I wonder how many Americans remember 1960s philosopher Marshall McLuhan or his most famous words, “The medium is the message.” That’s the idea that every form of media —monk’s scribblings, movies, YouTube — is as important as the content of its communication.
But the Islamic State — the brutal Sunni movement that has shocked the world with its ascension in Iraq and Syria, brutal tactics and intention and bloody efforts to cleanse its “caliphate” of infidels — seems well acquainted with McLuhan’s message. ISIS, as its also known, fully grasps the potency of the internet, particularly YouTube, in sending its terrifying message to the world. (If you watched the video beheadings of two American and one British noncombatant just know that your single view gave them more credibility and power.)
“All that we have to do,” bin Laden observed in 2004, “is to send two mujahedeen to the furthest point east and raise a piece of cloth on which is written al Qaeda, in order to make generals race there to cause America to suffer human, economic and political losses without their achieving anything of note.”
ISIS wins round one. Even Barack Obama, who clearly hoped to disentangle (forgetting, for now, his drone attacks) the United States from webs like those bin Laden and ISIS have woven, has now succumbed to public outrage spawned — and promulgated — by the medium of pundits, uninformed online commenters and message that ISIS is uniquely awful and we must act now. It’s just the latest bogey to have been cast as the existentially evil and threatening entity or figure whose defeat will, at long last, make us safe. Einstein on insanity: doing the same thing over and over and expecting different results.
So on Sept. 10 a weary-looking president announced a prolonged bombing campaign, along with attempts to build a coalition to wage a long fight to “degrade” and “destroy” the group while insisting that there would be no major ground operation. Six days later, the chairman of the Joint Chiefs of Staff was talking about — surprise! — a ground campaign.
Is ISIS dangerous? At present, not to the United States, according to official counterterrorism and intelligence estimates. Might it become a threat if allowed to thrive? Possibly, but not imminently. And while disillusioned or delusional Westerners, including Americans, have joined ISIS, there is no evidence of “sleeper cells” or terrorists sneaking across U.S. borders. And no, there have not been any child beheadings; don’t believe everything you read. Coordinated action is perhaps warranted, but not at the point of a terrorist’s knife on YouTube; there is time.
The usual bombers, reflexive hawks like Sens. Lindsey Graham and John McCain, have gotten their wish. Gen. Colin Powell says this isn’t America’s fight, but no one’s listening or considering his sensible “Powell Doctrine,” which demands an achievable goal — Obama’s is vague, at best — a plausible exit strategy — there is none — and a clear-eyed analysis of the likely consequences of action vs. inaction.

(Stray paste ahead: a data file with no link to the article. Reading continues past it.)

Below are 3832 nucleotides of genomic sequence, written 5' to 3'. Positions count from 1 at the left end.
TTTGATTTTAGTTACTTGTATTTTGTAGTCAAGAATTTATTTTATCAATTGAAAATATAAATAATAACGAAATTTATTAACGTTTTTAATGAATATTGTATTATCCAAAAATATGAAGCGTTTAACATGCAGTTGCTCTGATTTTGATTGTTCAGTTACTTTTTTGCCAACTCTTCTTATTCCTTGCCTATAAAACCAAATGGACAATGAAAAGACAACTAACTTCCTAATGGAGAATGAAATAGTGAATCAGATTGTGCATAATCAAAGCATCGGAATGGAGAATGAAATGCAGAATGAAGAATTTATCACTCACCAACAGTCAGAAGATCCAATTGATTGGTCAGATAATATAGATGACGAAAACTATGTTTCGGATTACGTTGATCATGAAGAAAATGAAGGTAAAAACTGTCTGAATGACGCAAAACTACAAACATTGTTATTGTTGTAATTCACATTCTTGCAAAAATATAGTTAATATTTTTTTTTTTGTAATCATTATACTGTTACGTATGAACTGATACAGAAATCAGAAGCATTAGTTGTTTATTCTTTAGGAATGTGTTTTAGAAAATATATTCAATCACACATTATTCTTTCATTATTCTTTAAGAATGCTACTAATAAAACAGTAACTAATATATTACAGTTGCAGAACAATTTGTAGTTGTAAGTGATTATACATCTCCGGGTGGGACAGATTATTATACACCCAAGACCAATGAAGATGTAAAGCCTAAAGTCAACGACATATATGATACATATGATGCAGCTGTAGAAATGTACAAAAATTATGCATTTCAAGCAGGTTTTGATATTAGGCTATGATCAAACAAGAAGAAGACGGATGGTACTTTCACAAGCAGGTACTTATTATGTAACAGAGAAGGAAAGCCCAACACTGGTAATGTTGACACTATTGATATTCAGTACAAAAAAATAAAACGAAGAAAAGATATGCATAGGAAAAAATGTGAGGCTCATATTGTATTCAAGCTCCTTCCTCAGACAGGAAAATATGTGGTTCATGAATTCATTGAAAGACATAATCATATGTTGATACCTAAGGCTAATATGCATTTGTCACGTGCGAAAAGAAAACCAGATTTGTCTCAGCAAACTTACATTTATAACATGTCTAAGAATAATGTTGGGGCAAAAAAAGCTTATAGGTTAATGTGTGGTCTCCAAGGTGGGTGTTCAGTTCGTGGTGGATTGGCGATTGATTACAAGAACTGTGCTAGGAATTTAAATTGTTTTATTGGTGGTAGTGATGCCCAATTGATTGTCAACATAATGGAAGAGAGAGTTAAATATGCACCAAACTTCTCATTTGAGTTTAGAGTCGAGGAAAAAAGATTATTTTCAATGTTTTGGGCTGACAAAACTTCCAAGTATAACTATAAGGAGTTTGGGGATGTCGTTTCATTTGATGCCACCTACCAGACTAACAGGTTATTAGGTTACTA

Some informed pundits, libertarian-type conservatives and liberals have called for Obama to submit this nebulous new war for Congressional approval. In our dreams. Parties at both ends of Pennsylvania Avenue love the system just as it is: the president, no matter which party, gets to do as he pleases and nobody in Congress has to take a stand, which could damage their all-important re-election and fund-raising campaigns. A despicable symptom of a failing, craven system that serves everyone except taxpayers — and too often, those who serve in the military.
ISIS poses a more immediate threat to U.S. allies in the Middle East, Turkey, Saudi Arabia — which of course finances Sunni extremism — Iraq and other states. Non-allies like Syria and Lebanon also face danger. But not one of has agreed to a vigorous role in the coalition to date. And why should they? The U.S. has trained them and scores of other allies around the world, from Australia to Japan, Germany to Saudi Arabia, to act as if American taxpayers will foot the bill for their defense.
I was in Australia at the end of 2013. A big issue was the problem of Muslim “boat people” arriving from places like Iran, Sri Lanka and India who often pass through Indonesia, which has caused heightened tensions between the two nations. I was startled at how often I heard or read Australians confidently asserting that if there is war with Indonesia, they needn’t worry because the U.S. will protect them.
Aussies — who love us Americans — spent about $893 per capita on defense in 2013, according to the Stockholm International Peace Research Institute — compared to $2,141 for Americans. A sampling of U.S. allies: $1,594 for Saudi Arabia, $244 for Turkey, $558 for Germany and $28 for Pakistan. Sweet deal if you can get it.
That’s why American taxpayers foot the bill for a military budget (which does not even include things like homeland security, intelligence or costs for ongoing conflicts) that represents about 40 percent of global defense spending. In second place, China is estimated to spend anywhere from a quarter to a ninth as much.
It’s insane, but American military and political leaders use “defense” to exert control over allies. Whether this buys much loyalty, or we can afford to continue letting allies off the hook, is doubtful. Asking allies to take on more of the costs of their own defense isn’t isolationism; it’s realism.